By all accounts, 2009 will be another momentous year for digital. The big question is, will it be the year that clients finally spend more money online in the UK than they do on TV advertising? If Group M’s prediction comes true in 2009 then, in marketing terms, next year will be remembered as the moment we passed the digital ‘tipping point’.
While most forecasts for total UK marketing spend next year are gloomy to say the least, digital should prove the exception. According to the IPA [formerly the Institute of Practitioners in Advertising], the Internet was the only marketing category that did not see a downward revision in marketing spend over the third quarter of 2008. For digital media next year, probably the worst-case scenario is for zero growth, and some think that’s overly pessimistic. However, this is no reason for complacency. Digitally focussed groups are far from immune to the downturn, and will still need to be prepared for leaner times.
On the upside, digital will become recognised as all-pervading. From the e-mail on your iPhone to that party invite on Facebook, from a rerun of the Today programme on BBC iPlayer to the installation you played with at the Southbank Centre – digital has grown far beyond the Web. The good news is that all this technology needs to be conceived, designed, packaged and promoted.
It probably safe to say that 2009 is unlikely to be remembered as a great digital year for retail, property or financial services, unless we are talking about using technology to promote ‘value’ ranges or discount offers. And while ‘eco’ isn’t going away, it’s probably fair to say that environmentally and sustainably led digital projects that appear as a cost on the balance sheet aren’t likely to make much progress next year either.
Where digital will flourish is with the brands that have passed the digital tipping point and become fully locked into interactive communications. Youth brands, entertainment brands, media brands and technology brands are largely there already. Perhaps 2009 could be the turn of fmcg? As consumer goods brands look for new ways to reach target audiences by creating their own content, they will join the technology-savvy vanguard.
Sales of big-tickets items like mobile handsets, computers and TVs are flattening off. In their place expect to see growth in cheaper service-led products, such as the ‘apps’ on Apple’s iPhone Appstore, or the e-books created for Amazon’s Kindle Store. Expect more higher-end bundles like Comes With Music, Nokia’s free download service, alongside next year’s slew of sexy devices that will attempt to steal the limelight from the Google G1 phone, the INQ1 ‘Facebook’ phone and the iPhone.
Two other things will transform the digital world in 2009. The first is the integration effect. Digital communications projects are already being conceived not as a series of jobs for individual channels like Web, mobile, TV or outdoor, but as joined-up projects that combine traditional and interactive media. This approach calls for integrated working practices too, and next year the most progressive projects will be driven by joint teams mixing skills from a range of different groups. The second big change will be moving-image content. At some point, if things go as planned, prime-time TV and movies will be fully watchable and recordable almost anywhere. We will be able to download tonight’s telly to our computers, phones and games consoles, as well as to our TV set top boxes. And we’ll be able to interact with it in all sorts of ways. The way we watch TV will be altered forever, leaving important questions for advertisers.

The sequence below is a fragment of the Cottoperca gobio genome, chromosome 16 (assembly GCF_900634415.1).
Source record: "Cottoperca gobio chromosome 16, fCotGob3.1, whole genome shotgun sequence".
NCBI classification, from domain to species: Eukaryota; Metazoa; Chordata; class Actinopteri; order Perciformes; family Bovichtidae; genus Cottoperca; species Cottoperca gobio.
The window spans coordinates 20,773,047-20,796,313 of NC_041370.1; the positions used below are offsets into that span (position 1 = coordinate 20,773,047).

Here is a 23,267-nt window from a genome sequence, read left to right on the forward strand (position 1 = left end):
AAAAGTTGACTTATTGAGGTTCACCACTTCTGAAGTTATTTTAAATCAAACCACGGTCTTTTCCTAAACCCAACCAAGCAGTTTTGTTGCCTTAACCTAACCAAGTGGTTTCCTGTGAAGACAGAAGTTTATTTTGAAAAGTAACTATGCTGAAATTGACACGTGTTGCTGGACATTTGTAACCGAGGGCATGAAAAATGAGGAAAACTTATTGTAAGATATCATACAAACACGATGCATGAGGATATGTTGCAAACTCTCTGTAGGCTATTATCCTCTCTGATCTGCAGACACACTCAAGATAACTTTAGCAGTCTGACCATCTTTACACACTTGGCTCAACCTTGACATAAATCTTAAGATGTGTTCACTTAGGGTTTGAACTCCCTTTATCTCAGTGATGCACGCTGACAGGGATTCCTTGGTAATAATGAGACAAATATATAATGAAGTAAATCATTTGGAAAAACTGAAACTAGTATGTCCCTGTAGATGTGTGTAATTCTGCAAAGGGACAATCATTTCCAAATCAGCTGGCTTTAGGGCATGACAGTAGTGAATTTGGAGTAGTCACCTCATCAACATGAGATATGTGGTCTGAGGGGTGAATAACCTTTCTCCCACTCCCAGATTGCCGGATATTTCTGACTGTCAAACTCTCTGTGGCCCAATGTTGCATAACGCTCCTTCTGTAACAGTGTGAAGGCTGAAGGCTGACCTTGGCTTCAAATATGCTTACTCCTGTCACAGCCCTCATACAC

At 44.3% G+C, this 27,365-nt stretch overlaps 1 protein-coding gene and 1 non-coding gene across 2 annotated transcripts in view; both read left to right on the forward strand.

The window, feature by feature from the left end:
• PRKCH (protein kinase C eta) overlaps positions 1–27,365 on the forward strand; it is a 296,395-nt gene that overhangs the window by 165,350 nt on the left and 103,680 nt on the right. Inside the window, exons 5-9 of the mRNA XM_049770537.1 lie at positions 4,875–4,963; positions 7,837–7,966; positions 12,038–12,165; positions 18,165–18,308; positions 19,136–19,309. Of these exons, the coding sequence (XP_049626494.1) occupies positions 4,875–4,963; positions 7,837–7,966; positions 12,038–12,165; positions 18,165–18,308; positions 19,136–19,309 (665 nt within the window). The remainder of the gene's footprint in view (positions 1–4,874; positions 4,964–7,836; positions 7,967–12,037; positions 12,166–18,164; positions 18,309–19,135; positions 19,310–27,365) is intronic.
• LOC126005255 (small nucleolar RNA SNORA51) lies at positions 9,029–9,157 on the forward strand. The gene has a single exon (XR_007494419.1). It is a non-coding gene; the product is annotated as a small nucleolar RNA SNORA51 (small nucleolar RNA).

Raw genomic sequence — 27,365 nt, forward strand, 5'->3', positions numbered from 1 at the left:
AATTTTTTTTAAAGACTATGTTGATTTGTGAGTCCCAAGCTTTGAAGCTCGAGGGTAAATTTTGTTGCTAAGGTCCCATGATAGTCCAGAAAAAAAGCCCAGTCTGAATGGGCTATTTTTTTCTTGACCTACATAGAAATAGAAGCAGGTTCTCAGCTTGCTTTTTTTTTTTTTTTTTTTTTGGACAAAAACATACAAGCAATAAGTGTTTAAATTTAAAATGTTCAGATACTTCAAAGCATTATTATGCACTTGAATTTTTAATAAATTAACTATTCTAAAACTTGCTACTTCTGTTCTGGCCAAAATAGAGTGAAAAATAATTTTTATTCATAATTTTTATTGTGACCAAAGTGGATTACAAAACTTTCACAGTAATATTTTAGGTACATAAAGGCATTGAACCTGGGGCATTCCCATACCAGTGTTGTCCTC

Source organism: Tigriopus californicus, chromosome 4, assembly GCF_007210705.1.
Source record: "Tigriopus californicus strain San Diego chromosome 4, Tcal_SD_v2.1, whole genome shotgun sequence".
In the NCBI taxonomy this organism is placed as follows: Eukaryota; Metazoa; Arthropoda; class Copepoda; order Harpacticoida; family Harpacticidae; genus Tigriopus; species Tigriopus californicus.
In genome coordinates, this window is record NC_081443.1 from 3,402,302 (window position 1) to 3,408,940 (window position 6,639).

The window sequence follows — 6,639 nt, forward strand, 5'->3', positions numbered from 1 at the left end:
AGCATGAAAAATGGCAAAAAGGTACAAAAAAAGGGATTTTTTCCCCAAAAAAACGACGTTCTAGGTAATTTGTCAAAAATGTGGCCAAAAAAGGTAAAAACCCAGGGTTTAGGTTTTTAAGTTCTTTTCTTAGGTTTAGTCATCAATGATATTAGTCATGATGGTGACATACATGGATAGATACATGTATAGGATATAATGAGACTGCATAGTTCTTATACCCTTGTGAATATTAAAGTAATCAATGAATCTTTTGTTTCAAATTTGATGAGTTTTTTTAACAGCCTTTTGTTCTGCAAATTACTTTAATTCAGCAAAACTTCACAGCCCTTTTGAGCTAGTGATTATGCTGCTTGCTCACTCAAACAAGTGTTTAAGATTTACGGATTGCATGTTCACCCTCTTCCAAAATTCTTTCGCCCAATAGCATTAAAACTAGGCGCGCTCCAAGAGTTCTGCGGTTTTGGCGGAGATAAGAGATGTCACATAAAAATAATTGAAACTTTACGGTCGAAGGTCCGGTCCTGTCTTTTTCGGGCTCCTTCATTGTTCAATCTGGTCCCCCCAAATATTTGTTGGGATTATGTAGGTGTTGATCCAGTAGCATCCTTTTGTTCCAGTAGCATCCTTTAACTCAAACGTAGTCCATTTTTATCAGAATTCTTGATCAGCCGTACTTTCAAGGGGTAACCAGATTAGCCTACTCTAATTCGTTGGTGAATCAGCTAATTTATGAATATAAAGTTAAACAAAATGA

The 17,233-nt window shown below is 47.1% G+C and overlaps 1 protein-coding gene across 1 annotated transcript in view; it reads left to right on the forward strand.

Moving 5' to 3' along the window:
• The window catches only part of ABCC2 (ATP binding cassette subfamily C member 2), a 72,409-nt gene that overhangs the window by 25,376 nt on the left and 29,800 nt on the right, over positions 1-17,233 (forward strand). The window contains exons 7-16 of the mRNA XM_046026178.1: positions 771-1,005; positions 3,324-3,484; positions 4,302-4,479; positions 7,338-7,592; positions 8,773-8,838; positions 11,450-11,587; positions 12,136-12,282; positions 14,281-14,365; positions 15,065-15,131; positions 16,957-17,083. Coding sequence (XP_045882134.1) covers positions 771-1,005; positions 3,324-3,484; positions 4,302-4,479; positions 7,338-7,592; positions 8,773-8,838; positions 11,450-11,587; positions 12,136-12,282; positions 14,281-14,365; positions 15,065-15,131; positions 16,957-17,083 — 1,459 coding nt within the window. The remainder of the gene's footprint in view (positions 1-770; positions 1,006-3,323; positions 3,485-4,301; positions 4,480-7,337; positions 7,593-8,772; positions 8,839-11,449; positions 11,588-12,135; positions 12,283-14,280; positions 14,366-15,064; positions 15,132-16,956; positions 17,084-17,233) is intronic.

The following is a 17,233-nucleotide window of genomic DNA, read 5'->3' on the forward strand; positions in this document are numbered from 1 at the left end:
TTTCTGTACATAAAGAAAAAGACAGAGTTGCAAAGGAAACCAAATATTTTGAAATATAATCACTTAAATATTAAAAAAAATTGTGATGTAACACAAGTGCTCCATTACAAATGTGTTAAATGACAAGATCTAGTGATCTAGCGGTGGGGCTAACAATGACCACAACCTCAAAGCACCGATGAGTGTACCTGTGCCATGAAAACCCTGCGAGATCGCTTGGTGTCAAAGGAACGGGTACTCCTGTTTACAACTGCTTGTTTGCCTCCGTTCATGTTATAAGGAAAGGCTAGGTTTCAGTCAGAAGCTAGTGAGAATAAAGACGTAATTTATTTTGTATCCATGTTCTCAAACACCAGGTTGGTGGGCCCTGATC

Already more than seven million people in the UK access the mobile Internet, according to Nielsen Online, and the platform, which is growing at 25 per cent a year, offers other opportunities to create novel content and interaction ideas. How we package it all for individuals and tempt them to participate in all the added functionality will be enormously important.
Structurally, the digital media sector will see continued consolidation among the bigger players as marketing communications networks continue to strive for digital integration, faced as they are with the demise of traditional TV advertising.
At the other end of the spectrum, expect an increase in digitally centred start-up groups, particularly in London, as senior individuals take the plunge, or are persuaded to do so by parent companies trimming costs. Independent digital groups that haven’t clinched a deal will have to wait for the next upward flip in the cycle, but for that we’ll need to look further afield than 2009.
Mike Exon is creative strategy director at Digit